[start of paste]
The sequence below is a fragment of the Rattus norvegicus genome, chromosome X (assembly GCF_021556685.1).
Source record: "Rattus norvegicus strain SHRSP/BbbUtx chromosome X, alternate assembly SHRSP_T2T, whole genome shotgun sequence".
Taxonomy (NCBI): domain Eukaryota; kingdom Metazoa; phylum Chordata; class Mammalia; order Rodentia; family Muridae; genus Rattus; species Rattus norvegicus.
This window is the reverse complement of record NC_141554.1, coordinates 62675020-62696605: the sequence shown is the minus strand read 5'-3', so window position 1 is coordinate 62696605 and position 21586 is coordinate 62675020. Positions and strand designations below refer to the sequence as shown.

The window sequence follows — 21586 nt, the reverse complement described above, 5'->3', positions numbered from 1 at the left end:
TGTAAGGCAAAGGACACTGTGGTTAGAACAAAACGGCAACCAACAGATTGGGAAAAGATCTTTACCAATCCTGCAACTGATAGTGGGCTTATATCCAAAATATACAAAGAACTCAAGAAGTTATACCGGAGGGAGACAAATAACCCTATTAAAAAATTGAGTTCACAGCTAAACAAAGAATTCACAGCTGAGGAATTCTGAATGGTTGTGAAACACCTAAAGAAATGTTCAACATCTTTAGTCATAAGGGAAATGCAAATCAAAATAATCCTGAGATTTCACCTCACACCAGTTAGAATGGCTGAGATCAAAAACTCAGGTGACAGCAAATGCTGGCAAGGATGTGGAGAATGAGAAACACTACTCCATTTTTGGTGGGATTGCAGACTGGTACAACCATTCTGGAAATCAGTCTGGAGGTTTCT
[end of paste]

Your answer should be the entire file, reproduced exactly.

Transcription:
The sequence below is a fragment of the Rattus norvegicus genome, chromosome X (assembly GCF_021556685.1).
Source record: "Rattus norvegicus strain SHRSP/BbbUtx chromosome X, alternate assembly SHRSP_T2T, whole genome shotgun sequence".
Taxonomy (NCBI): domain Eukaryota; kingdom Metazoa; phylum Chordata; class Mammalia; order Rodentia; family Muridae; genus Rattus; species Rattus norvegicus.
This window is the reverse complement of record NC_141554.1, coordinates 62675020-62696605: the sequence shown is the minus strand read 5'-3', so window position 1 is coordinate 62696605 and position 21586 is coordinate 62675020. Positions and strand designations below refer to the sequence as shown.

The window sequence follows — 21586 nt, the reverse complement described above, 5'->3', positions numbered from 1 at the left end:
TGTAAGGCAAAGGACACTGTGGTTAGAACAAAACGGCAACCAACAGATTGGGAAAAGATCTTTACCAATCCTGCAACTGATAGTGGGCTTATATCCAAAATATACAAAGAACTCAAGAAGTTATACCGGAGGGAGACAAATAACCCTATTAAAAAATTGAGTTCACAGCTAAACAAAGAATTCACAGCTGAGGAATTCTGAATGGTTGTGAAACACCTAAAGAAATGTTCAACATCTTTAGTCATAAGGGAAATGCAAATCAAAATAATCCTGAGATTTCACCTCACACCAGTTAGAATGGCTGAGATCAAAAACTCAGGTGACAGCAAATGCTGGCAAGGATGTGGAGAATGAGAAACACTACTCCATTTTTGGTGGGATTGCAGACTGGTACAACCATTCTGGAAATCAGTCTGGAGGTTTCT